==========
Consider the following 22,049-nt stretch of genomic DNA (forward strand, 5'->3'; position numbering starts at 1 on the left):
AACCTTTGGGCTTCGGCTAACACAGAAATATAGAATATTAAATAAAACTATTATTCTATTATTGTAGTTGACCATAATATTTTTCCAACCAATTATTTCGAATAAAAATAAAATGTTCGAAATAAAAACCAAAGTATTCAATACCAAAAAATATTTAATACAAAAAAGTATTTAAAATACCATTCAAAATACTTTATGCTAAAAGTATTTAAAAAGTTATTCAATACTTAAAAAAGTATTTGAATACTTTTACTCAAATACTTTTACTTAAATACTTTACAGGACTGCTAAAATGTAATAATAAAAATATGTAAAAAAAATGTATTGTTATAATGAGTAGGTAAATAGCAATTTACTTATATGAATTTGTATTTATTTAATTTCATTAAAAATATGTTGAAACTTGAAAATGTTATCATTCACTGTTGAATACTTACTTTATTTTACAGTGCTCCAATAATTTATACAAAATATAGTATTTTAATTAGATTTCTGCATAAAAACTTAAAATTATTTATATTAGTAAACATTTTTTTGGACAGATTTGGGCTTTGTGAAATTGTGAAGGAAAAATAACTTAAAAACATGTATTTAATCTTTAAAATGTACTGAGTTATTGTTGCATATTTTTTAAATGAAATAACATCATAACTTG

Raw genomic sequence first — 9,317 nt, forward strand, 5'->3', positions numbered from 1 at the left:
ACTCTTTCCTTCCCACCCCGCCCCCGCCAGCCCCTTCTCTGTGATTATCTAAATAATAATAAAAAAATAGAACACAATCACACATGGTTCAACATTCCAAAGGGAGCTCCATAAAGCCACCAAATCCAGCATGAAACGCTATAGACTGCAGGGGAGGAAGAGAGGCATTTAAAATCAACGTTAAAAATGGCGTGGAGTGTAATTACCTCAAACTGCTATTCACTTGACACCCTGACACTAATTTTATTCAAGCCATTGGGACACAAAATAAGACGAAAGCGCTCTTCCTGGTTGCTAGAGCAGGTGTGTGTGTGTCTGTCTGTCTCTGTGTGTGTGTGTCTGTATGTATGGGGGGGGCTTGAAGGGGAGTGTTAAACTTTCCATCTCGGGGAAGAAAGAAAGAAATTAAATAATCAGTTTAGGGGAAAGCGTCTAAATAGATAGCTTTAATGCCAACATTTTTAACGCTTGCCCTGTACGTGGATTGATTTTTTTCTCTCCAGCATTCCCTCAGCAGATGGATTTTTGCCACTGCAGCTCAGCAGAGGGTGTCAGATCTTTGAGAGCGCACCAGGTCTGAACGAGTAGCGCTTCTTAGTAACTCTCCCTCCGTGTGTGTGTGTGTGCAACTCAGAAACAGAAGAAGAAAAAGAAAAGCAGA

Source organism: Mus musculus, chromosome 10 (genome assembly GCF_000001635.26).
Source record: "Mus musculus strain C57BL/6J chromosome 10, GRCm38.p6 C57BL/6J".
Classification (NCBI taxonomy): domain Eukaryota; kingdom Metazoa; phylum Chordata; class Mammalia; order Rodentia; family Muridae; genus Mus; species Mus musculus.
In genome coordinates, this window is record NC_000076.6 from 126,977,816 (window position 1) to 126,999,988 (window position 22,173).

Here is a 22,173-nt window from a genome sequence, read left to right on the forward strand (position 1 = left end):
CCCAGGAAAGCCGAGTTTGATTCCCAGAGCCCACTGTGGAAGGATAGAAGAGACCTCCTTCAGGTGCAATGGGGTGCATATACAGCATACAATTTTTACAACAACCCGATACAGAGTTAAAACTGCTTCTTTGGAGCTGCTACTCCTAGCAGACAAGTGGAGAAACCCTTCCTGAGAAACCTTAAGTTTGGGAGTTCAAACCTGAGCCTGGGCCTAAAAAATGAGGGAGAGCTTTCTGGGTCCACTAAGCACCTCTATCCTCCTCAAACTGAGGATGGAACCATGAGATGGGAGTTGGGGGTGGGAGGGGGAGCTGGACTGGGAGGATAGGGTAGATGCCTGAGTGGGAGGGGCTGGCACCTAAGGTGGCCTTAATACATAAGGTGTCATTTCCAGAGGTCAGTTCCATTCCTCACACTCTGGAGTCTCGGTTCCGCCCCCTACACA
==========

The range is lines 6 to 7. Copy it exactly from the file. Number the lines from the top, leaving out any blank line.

Source record: "Mus musculus strain C57BL/6J chromosome 10, GRCm38.p6 C57BL/6J".
Classification (NCBI taxonomy): domain Eukaryota; kingdom Metazoa; phylum Chordata; class Mammalia; order Rodentia; family Muridae; genus Mus; species Mus musculus.